Conard's Photo Etching Blog

Why Use Photo Etching for Power Electronic Devices

Posted by Kathleen Stillman on Jul 22, 2014 4:22:00 PM
Kathleen Stillman
Find me on:

The umbrella term “power electronics” refers to a range of semiconductor devices that are used to manage and manipulate the voltage, current and frequency of electric power. img_4547-resized-600

  • If it has a battery, it needs a special semiconductor that maintains the correct operating voltage to the device regardless of the voltage state of the battery.
  • If it plugs into the wall, it needs a device to convert and step down the AC to DC. 
  • If you are charging a battery from an AC source, you need a semiconductor that converts the AC to DC at the correct voltage.
  • If you are generating electricity from a variable source such as wind, solar, hydro, you need a semiconductor that converts the fluctuating AC to “clean” DC and then back to “clean” AC. 
  • Uninterruptible power supplies store DC power and output AC power. 

Common names for these types of devices include inverters, converters, and rectifiers.  It's all about managing and converting flows of alternating (AC) and direct (DC) current.

And, whenever you are dealing with the flow of electric current, you are also dealing with heat.  Delicate electronics and heat are not a good combination.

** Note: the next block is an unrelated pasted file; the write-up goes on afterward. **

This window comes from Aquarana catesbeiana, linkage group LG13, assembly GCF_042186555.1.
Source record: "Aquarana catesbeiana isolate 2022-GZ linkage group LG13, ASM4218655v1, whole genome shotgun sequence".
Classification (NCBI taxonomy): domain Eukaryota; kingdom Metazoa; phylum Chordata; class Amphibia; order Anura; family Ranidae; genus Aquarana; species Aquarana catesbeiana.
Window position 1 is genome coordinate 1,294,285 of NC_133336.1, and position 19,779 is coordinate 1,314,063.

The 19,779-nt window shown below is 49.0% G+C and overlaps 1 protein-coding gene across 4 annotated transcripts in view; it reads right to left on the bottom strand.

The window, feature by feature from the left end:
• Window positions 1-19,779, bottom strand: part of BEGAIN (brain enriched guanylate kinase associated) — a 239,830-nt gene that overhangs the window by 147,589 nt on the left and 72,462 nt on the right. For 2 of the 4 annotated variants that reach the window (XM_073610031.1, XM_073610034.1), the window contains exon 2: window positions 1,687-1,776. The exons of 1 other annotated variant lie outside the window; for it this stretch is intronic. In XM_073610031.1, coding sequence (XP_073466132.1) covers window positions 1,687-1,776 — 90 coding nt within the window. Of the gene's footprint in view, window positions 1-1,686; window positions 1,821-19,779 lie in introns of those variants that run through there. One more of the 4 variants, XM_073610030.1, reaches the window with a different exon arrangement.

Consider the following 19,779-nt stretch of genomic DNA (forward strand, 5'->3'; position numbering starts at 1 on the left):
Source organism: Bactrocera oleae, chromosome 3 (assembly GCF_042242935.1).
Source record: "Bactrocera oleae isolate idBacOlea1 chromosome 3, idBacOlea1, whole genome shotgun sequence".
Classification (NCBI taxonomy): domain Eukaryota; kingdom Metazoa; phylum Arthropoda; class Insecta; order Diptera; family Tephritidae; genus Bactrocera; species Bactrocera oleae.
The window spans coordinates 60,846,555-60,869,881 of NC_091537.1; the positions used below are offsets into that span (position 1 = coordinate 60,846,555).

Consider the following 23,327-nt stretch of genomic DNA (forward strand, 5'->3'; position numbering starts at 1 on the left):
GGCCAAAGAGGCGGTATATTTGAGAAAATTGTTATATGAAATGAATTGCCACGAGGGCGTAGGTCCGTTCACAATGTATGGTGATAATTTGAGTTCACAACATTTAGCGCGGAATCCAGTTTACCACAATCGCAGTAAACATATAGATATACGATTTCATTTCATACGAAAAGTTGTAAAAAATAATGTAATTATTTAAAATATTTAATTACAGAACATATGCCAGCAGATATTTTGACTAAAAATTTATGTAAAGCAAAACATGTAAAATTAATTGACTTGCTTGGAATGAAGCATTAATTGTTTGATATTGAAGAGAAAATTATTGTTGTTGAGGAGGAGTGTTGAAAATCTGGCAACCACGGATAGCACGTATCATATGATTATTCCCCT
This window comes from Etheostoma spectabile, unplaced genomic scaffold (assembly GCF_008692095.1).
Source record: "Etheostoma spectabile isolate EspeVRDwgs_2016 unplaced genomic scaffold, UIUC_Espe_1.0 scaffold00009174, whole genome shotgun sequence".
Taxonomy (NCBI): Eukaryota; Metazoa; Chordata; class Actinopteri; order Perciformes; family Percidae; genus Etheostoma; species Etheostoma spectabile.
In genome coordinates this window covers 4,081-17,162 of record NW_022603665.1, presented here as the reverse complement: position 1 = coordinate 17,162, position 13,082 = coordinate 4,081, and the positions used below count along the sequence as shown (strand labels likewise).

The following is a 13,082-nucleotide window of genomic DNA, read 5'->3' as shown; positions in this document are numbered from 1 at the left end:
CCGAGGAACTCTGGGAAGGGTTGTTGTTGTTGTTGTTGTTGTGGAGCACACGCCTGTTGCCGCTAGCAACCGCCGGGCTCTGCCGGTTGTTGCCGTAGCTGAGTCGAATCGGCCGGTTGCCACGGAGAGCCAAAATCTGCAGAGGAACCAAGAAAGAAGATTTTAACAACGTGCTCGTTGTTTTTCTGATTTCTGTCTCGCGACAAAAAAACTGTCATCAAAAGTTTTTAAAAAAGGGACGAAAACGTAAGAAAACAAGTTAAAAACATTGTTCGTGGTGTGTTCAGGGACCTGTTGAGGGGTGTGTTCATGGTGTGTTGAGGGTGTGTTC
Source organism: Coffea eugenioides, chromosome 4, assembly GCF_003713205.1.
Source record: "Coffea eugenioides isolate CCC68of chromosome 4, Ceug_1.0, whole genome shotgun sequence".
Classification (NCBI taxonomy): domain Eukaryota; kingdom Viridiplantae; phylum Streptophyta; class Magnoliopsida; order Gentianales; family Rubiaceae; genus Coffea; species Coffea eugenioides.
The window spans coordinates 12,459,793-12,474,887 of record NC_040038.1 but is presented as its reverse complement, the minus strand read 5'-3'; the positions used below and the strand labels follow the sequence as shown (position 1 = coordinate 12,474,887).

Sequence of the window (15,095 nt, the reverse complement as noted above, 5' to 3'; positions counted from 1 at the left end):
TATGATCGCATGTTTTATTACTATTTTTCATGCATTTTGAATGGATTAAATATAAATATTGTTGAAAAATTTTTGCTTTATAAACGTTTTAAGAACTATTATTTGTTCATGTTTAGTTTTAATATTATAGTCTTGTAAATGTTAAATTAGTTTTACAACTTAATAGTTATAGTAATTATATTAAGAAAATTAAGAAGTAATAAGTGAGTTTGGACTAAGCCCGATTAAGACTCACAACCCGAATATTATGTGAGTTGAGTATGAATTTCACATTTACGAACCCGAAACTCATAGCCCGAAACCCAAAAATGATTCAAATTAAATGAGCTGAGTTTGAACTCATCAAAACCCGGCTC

The modern solution is to combine a conductive material, like copper, with a non-conductive material that is also good at dissipating heat. That'’s where ceramics come in handy.  They don'’t conduct electricity and they are good at dissipating heat.

Direct bond copper (DBC) is the go-to solution.  Copper foil, usually 5-, 8- or 12-mils thick is diffusion bonded to one or both sides of a ceramic card.

The most widely used ceramic is aluminum oxide, or alumina, which has heat dissipating capacity up to about 48 w/mK (watts per meter*Kelvin.)  Aluminum nitride (AlN) can dissipate over 150 w/mK.  Aluminum nitride is about 3 times the cost of alumina. 

Fabricating the DBC substrates into useful devices relies on photo etching the circuits into the copper.   Chemical etching selectively removes the copper without affecting the ceramic in any way. The phototool is designed to replicate as many copies of the DBC circuit as will fit on the tile.  The individual circuits are spaced to allow secondary fabricating processes after photo etching.

Additional fabricating steps include laser scribing and, often, hole drilling.  The laser scribing allows the ceramic to be cleanly snapped into single circuits.  Most often, the etched substrates are plated with electroless nickel and immersion gold, a process known as ENIG.  Given the current cost of gold, some users are switching to a three step plating process known as ENEPIG, which places a layer of electroless palladium under the gold to allow the gold weight to be reduced.

The etched, scribed and plated substrates typically will have one or more surface mounted components wire bonded to the gold.  After the components are assembled, the individual circuits are singulated and are ready for the next assembly process.

DBC circuits are found in nearly every mobile device and a wide range of wireless communications products. As devices become smaller and more powerful, the need for DBC circuits to manage energy and heat becomes ever more important.

Photo chemical etching is the most cost effective solution for processing copper on ceramic substrates. It produces a crisp, clean circuit free of burrs or distortions. We have extensive experience etching clad substrates products for a wide variety of applications.

If you would like more information, please:

Request Info on DBC

Topics: Photo chemical etching, FAQs